STANDING ROCK SIOUX RESERVATION — Sunshine Carlow is racing to build a generation of fluent Lakota and Dakota language speakers before it’s too late.

Carlow, 40, helped lead a three-week Dakota/Lakota Summer Institute at the Sitting Bull College in Fort Yates, N.D., on the Standing Rock Sioux Reservation.

Her goal? To ensure the language is passed on from fluent elders to the next generation.

“We only have limited time with fluent speakers,” said Carlow, a member of the Standing Rock Sioux Tribe. “We are working so that they know (the language) won’t be gone when they are.”

“Who is going to say our prayers?”

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Elliot Bannister, a 27-year-old Lakota/Dakota teacher from England, assists in an afternoon language class on Monday, June 24, at the Sitting Bull College in Fort Yates, North Dakota, at the Standing Rock Sioux Reservation. Natasha Rausch / The Forum
Elliot Bannister, a 27-year-old Lakota/Dakota teacher from England, assists in an afternoon language class on Monday, June 24, at the Sitting Bull College in Fort Yates, North Dakota, at the Standing Rock Sioux Reservation. Natasha Rausch / The Forum

The language institute, in its 13th year, attracted about 130 people ranging from teenagers to adults seeking to learn the language in beginner, intermediate or advanced courses, Carlow said. She added that 20 instructors and 15 elders signed up to lead and assist in teaching the classes.

The institute, which lasted from June 10-28, is working to reinvigorate Dakota and Lakota — two dialects of the same language — after indigenous language learning skipped a generation as elders feared government-sanctioned repercussions of speaking in their native tongues.

Between 1869 and the 1960s, the U.S. government adopted an Indian Boarding School Policy with the express purpose to “Kill the Indian, Save the Man,” according to the Minneapolis-based National Native American Boarding School Healing Coalition. The group estimated hundreds of thousands of indigenous children across the country were removed from their homes and placed in boarding schools operated by the federal government and churches.

“There was a real survival reason we have elder speakers only and then a whole generation of non-speakers,” Carlow said. “The fear was that their children could be beaten, ridiculed, ostracized.”

But now, young adults are taking on the task of learning and teaching Dakota and Lakota.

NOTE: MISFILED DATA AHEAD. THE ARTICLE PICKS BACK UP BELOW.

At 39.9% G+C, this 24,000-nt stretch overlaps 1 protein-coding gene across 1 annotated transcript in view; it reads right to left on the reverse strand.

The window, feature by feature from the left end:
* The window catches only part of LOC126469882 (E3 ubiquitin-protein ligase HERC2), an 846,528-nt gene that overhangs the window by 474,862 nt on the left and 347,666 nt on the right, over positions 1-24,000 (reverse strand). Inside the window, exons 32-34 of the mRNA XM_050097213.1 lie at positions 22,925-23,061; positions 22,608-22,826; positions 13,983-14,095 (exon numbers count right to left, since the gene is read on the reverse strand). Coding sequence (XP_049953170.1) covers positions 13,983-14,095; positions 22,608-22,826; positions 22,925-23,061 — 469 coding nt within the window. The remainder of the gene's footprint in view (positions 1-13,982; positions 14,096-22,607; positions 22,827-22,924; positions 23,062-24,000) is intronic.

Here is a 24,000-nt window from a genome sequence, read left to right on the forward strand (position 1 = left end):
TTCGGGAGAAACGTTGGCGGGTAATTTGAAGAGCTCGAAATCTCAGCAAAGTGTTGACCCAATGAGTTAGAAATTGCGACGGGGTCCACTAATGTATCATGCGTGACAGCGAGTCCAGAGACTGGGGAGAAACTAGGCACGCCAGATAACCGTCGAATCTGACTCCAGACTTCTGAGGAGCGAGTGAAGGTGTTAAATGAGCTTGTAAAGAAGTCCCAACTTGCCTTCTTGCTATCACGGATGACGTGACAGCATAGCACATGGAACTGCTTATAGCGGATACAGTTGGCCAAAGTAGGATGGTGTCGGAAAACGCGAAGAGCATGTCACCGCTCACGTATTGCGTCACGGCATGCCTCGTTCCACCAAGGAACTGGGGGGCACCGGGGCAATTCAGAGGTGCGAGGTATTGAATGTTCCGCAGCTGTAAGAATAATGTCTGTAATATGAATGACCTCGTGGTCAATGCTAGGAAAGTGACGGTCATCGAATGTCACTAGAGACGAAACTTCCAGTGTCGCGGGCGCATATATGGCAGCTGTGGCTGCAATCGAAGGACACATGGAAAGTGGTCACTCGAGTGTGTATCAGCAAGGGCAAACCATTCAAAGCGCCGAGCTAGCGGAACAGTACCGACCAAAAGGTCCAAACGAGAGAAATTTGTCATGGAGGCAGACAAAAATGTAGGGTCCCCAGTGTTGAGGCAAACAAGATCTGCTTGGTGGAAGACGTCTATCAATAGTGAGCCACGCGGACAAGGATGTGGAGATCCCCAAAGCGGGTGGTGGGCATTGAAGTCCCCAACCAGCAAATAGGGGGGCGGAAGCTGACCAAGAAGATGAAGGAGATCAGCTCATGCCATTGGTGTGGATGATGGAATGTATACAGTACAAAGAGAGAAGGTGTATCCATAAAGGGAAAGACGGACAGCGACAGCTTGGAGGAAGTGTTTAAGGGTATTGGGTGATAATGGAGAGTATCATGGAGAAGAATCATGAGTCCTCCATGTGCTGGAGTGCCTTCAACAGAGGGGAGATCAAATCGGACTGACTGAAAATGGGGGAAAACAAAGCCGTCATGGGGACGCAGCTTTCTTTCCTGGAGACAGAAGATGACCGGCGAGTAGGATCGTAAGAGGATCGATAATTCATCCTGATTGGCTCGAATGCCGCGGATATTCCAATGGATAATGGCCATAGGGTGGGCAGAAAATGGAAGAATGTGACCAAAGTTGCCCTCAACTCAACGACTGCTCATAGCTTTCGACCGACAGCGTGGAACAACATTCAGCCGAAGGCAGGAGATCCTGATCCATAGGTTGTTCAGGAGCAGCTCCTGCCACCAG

Twenty-one-year-old Bobby Pourier and 20-year-old Chase Warren taught a beginner-level course during the morning session and took higher-level classes in the afternoon.

“Language is perhaps the most important thing going forward to remember as a people,” said Warren, a member of the Standing Rock Sioux Tribe.

They each had about a dozen students in their classes. Pourier, a member of the Oglala Lakota Tribe at the Pine Ridge Reservation in South Dakota, said within just two weeks, his class had learned so much more than he had anticipated.

“Because we are Lakota, we have a Lakota spirit and that spirit is fluent in our language,” Pourier said. “You just have to bring out that part of yourself.”

Elliot Bannister, a 27-year-old language specialist from England, said “even after a week of classes people are having fluent conversations in the lunch line.”

“Each day you’re building upon knowledge you’ve gained the day before,” he said. “That way you build up conversational competency, awareness of the culture, without it feeling overwhelming or that you’re never going to get it.”

The language institute at Sitting Bull College isn't the only of its kind. Beginning July 8, the Lakota Language Consortium and the University of North Dakota are putting on a three-week program called the Lakota Summer Institute North. Six weeks earlier, the Consortium hosted the Lakota Summer Institute South at the Oglala Lakota College on the Pine Ridge Reservation.

For the institute at Sitting Bull College, the classes vary in teaching styles. Beginner levels start with teaching the basics, like students saying their names and ages. And it’s repetitive, so students can get used to forming the new words and sounds.

Meanwhile, Denny Gayton leads a speaking lab, in which he says a phrase and students reply or repeat what he says. Often, he discusses people’s clothing, where they purchased it and at what price.

Denny Gayton teaches Lakota Dakota language speaking lab on Monday, June 24, at the Sitting Bull College in Fort Yates, North Dakota, on the Standing Rock Sioux Reservation. Natasha Rausch / The Forum
Denny Gayton teaches Lakota Dakota language speaking lab on Monday, June 24, at the Sitting Bull College in Fort Yates, North Dakota, on the Standing Rock Sioux Reservation. Natasha Rausch / The Forum

Students are “speaking constantly throughout the day,” Carlow said. “They’re getting the rhythm of the language.”

Advanced courses include the language acquisition and methodology classes, which discuss the best ways to teach indigenous languages. One of the classes works to create new Lakota and Dakota words.

Sitting Bull College students received credit for a one-semester language class if they attended all three weeks of the institute. Attendees could also come for just one week to learn more about the language and culture.

“This is a world-class institute for wanting to speak this language,” Pourier said. “And it deserves that type of language around it.”

Students listen to a recording in an afternoon Lakota Dakota language class on Monday, June 24, at the Sitting Bull College in Fort Yates, North Dakota, on the Standing Rock Sioux Reservation. Natasha Rausch / The Forum
Students listen to a recording in an afternoon Lakota Dakota language class on Monday, June 24, at the Sitting Bull College in Fort Yates, North Dakota, on the Standing Rock Sioux Reservation. Natasha Rausch / The Forum